In part 1 of series designed to help people get started with Pro Tools, we looked at choosing an interface and software. In part 2, we will look at choosing a Pro Tools computer and hard drives to put your sessions and media onto.
Choosing A Computer
Not just any old computer will do to work well with Pro Tools, and I cannot recommend too strongly that you follow the advice in the compatibility charts for Mac or Windows on the Avid website choosing the page for the version of Pro Tools that you are using as the compatibility information is different for different versions of Pro Tools.
For Macs it is reasonably simple: as a rule, the current machines, as well as the last couple of generations of Macs, are approved by Avid, although there can be a time lag between a new Mac being released and Avid approving it. Occasionally, Apple launch machines that are more problematic, usually because of I/O issues. For a list of currently supported Macs for each version of Pro Tools, go to the Mac Qualified page on the Avid website.
Windows machines are more complicated, as there are many more possible hardware combinations out there, but whatever you do, don’t be tempted to go for a cheaper machine or use cheaper components. The Digidesign User Conference is full of folk who have tried and come unstuck, so don’t risk it! There is a list of approved machines on the Avid site for each of the versions of Pro Tools but you may find these are older machines and/or very expensive machines and so are had to get hold of. We do have a number of articles on this site covering a range of different Windows machines that are working well with Pro Tools.
- Case Study - Building A Low Cost Cross Platform Host Computer For Pro Tools
- Case Study - Self Building The Ultimate Cross-Platform Pro Tools Host Computer
- Upgrading A Dell Precision T550 Workstation Pro Tools Computer
- Top Tips For A Successful Windows Pro Tools Computer Self Build
- From Mac to Windows - Choosing A New Workstation Pros HP Z840 Windows Computer
- From Mac to Windows - Installing A New Workstation Pros HP Z840 Windows Computer
- From Mac To Windows Part 3 - Issues & How To Fix Them
- Pro Tools - Is 2017 The Year Of The Windows Self Build?
- Review - Scan 3XS FWX99 PowerDAW - Digital Audio Workstation PC - Part 1
- Review - Scan 3XS FWX99 PowerDAW - Digital Audio Workstation PC - Part 2
- Review - Scan 3XS FWX99 PowerDAW - Digital Audio Workstation PC - Part 3
Choosing A Drive
It is possible to record to the system drive (C: or Macintosh HD) on your computer but, like other manufacturers, Avid don’t recommend it, and there is much to be said for keeping your audio and media separate. This means adding a second hard drive. If you are going to be using large sample libraries, it is best to keep their data on another separate drive too.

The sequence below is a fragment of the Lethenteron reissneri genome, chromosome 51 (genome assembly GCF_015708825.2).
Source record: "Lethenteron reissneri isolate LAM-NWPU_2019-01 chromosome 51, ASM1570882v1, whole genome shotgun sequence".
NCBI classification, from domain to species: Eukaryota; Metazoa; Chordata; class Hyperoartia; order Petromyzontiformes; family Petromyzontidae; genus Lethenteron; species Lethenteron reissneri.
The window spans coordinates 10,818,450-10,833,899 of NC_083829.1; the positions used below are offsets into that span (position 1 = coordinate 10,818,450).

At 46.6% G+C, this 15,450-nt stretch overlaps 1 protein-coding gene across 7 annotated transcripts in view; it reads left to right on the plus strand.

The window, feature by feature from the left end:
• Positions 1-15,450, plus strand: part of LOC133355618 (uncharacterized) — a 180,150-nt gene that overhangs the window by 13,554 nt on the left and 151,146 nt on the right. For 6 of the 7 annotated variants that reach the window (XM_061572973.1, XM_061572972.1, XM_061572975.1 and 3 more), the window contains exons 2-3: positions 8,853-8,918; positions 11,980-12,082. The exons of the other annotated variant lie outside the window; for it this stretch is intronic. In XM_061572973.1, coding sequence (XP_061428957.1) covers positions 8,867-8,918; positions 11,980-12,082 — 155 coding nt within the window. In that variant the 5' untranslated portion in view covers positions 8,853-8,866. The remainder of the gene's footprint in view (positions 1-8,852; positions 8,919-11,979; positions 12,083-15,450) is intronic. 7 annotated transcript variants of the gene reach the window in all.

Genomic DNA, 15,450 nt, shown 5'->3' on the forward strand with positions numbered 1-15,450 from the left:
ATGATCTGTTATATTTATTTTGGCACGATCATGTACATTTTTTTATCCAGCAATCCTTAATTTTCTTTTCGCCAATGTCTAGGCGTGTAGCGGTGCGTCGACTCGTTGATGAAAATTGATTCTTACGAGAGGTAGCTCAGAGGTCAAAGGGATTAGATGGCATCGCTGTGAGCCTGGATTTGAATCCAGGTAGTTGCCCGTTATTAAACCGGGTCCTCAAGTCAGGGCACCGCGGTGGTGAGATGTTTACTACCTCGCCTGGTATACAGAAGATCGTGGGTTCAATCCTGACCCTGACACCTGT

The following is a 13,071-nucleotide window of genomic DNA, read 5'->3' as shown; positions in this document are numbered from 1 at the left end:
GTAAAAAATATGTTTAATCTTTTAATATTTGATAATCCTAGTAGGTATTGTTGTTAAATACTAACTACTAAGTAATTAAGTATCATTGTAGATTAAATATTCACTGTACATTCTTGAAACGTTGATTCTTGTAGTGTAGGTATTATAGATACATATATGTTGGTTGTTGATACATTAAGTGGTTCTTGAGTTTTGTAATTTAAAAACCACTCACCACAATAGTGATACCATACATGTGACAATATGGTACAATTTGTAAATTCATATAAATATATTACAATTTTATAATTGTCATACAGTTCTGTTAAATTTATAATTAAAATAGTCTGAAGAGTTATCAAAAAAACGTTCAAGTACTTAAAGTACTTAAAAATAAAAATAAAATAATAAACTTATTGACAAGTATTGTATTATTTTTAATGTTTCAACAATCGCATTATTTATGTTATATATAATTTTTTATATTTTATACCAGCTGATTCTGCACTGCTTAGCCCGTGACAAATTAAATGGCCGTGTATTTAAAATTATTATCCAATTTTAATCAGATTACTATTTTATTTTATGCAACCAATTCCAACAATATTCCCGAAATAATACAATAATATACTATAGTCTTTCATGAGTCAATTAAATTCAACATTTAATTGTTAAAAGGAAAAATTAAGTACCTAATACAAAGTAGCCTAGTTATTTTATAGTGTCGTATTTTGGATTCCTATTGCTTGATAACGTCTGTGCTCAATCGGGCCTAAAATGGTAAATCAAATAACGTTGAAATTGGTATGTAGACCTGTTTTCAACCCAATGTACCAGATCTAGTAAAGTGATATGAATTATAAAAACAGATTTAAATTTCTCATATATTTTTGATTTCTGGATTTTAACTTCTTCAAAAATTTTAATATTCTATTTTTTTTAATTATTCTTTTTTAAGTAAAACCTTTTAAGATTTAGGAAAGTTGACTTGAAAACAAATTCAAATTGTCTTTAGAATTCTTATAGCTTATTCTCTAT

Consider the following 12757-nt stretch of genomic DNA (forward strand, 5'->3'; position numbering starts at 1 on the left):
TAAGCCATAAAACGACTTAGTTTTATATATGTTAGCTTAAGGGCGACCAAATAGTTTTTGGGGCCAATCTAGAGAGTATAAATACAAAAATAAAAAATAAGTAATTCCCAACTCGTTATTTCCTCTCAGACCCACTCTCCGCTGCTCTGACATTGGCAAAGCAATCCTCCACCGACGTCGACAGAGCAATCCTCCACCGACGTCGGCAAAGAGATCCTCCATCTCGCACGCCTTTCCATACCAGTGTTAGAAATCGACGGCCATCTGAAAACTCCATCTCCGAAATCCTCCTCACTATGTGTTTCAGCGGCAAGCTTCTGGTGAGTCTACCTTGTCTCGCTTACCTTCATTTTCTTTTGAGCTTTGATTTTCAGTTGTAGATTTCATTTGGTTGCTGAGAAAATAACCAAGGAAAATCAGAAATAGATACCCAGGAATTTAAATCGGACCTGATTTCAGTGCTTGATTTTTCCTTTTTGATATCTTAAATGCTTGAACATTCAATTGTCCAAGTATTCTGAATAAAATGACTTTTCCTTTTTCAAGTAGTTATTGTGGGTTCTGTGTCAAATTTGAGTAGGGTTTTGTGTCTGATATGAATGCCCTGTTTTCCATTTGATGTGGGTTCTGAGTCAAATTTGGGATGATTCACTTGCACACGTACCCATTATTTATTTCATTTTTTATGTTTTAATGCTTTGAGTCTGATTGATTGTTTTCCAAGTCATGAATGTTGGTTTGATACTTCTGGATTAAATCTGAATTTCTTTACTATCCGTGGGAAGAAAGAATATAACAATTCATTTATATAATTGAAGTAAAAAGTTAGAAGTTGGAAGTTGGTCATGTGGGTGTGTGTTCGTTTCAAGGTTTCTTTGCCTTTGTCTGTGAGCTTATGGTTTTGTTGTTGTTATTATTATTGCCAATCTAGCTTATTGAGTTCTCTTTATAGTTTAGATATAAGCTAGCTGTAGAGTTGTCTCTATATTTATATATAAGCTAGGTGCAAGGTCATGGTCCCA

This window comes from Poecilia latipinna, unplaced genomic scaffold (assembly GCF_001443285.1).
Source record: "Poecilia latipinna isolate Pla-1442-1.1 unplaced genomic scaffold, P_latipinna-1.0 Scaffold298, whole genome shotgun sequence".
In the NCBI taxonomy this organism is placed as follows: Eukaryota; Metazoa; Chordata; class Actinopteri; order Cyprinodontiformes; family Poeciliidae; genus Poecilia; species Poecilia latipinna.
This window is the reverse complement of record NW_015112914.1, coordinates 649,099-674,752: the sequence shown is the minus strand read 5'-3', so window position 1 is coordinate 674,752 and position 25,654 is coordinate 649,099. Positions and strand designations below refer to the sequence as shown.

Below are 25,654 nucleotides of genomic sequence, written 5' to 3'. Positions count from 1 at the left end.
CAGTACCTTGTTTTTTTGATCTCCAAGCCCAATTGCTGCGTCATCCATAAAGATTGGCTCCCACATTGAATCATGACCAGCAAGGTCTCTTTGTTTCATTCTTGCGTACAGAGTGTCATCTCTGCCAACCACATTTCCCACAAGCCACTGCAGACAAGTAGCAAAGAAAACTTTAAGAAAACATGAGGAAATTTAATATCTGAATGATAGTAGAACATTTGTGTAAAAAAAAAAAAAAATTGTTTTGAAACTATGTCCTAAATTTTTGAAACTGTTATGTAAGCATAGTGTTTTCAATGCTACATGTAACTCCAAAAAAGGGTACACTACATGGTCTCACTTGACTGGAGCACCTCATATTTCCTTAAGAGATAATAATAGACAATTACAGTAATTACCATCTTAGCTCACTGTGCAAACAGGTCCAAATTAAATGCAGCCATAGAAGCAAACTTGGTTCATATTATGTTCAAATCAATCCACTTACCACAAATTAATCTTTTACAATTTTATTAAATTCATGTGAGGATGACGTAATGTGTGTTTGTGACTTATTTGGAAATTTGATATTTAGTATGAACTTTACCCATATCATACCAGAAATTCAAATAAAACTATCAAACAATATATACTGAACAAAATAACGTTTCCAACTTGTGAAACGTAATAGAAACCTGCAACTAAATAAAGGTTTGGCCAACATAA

There are two types of drives, the older and still current rotational drives or Solid State Drives or SSDs for short. Depending on the amount of internal space, extra hard drives can be mounted inside your computer all though this is rare now with Macs.
SSD drives are more expensive than rotational drives but you can get your data on and off SSDs much quicker than rotational drives, although you can get larger capacity rotational drives than you can SSDs. SSDs are definitely worth buying for a sample and/or Virtual Instrument drive. When looking at drives, SSDs or rotational drives, look at how long a warranty the manufacturer offers. Look for 3 years or 2 years at a push. The length of the warranty the brand offers will give you an indication how long the manufacturer thinks they will last.
We recommend you consider buying drives, internal or external, by reputable brands such as Seagate, Western Digital, G-Tech (Hitachi) as well as Crucial, Samsung and Angelbird for SSDs.
If you cannot mount extra drives insides your computer then you need to consider external drives. External hard drives connect to your computer in a range of different ways, Thunderbolt, USB-C, USB3, USB2, eSATA, Firewire 800 and Firewire 400. Firewire is largely obselete now with none of the current Macs offering it anymore and it was rare to see it on a Windows machine.
USB is now the most common format, and USB-C offers Thunderbolt and/or USB3 via the same port and is championed by Apple as a way of reducing the number of ports on a computer, especially laptops. Thunderbolt drives are fast but tend to be more expensive than the same drive with a USB port.
In the next part, we will look at setting up your computer and getting going with Pro Tools.